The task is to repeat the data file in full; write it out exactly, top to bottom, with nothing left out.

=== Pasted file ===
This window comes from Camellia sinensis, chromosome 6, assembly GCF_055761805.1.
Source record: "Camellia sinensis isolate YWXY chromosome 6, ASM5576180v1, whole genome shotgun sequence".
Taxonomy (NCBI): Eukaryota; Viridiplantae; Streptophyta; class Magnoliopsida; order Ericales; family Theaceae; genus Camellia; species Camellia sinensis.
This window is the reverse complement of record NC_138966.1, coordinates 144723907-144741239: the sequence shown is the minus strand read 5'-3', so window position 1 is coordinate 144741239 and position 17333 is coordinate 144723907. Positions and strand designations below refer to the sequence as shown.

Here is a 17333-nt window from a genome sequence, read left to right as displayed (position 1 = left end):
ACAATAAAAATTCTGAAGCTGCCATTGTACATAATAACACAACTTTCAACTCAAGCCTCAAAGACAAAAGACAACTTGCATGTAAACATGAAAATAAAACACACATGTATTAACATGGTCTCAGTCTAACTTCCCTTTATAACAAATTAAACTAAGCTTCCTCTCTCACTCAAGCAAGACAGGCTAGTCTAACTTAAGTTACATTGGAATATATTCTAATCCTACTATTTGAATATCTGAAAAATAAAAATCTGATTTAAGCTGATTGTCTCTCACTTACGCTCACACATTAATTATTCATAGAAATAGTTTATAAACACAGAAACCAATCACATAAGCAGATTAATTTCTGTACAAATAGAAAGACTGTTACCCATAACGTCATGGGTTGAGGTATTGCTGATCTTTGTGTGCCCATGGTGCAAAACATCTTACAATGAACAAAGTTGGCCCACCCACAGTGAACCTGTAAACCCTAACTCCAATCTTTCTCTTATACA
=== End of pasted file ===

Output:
This window comes from Camellia sinensis, chromosome 6, assembly GCF_055761805.1.
Source record: "Camellia sinensis isolate YWXY chromosome 6, ASM5576180v1, whole genome shotgun sequence".
Taxonomy (NCBI): Eukaryota; Viridiplantae; Streptophyta; class Magnoliopsida; order Ericales; family Theaceae; genus Camellia; species Camellia sinensis.
This window is the reverse complement of record NC_138966.1, coordinates 144723907-144741239: the sequence shown is the minus strand read 5'-3', so window position 1 is coordinate 144741239 and position 17333 is coordinate 144723907. Positions and strand designations below refer to the sequence as shown.

Here is a 17333-nt window from a genome sequence, read left to right as displayed (position 1 = left end):
ACAATAAAAATTCTGAAGCTGCCATTGTACATAATAACACAACTTTCAACTCAAGCCTCAAAGACAAAAGACAACTTGCATGTAAACATGAAAATAAAACACACATGTATTAACATGGTCTCAGTCTAACTTCCCTTTATAACAAATTAAACTAAGCTTCCTCTCTCACTCAAGCAAGACAGGCTAGTCTAACTTAAGTTACATTGGAATATATTCTAATCCTACTATTTGAATATCTGAAAAATAAAAATCTGATTTAAGCTGATTGTCTCTCACTTACGCTCACACATTAATTATTCATAGAAATAGTTTATAAACACAGAAACCAATCACATAAGCAGATTAATTTCTGTACAAATAGAAAGACTGTTACCCATAACGTCATGGGTTGAGGTATTGCTGATCTTTGTGTGCCCATGGTGCAAAACATCTTACAATGAACAAAGTTGGCCCACCCACAGTGAACCTGTAAACCCTAACTCCAATCTTTCTCTTATACA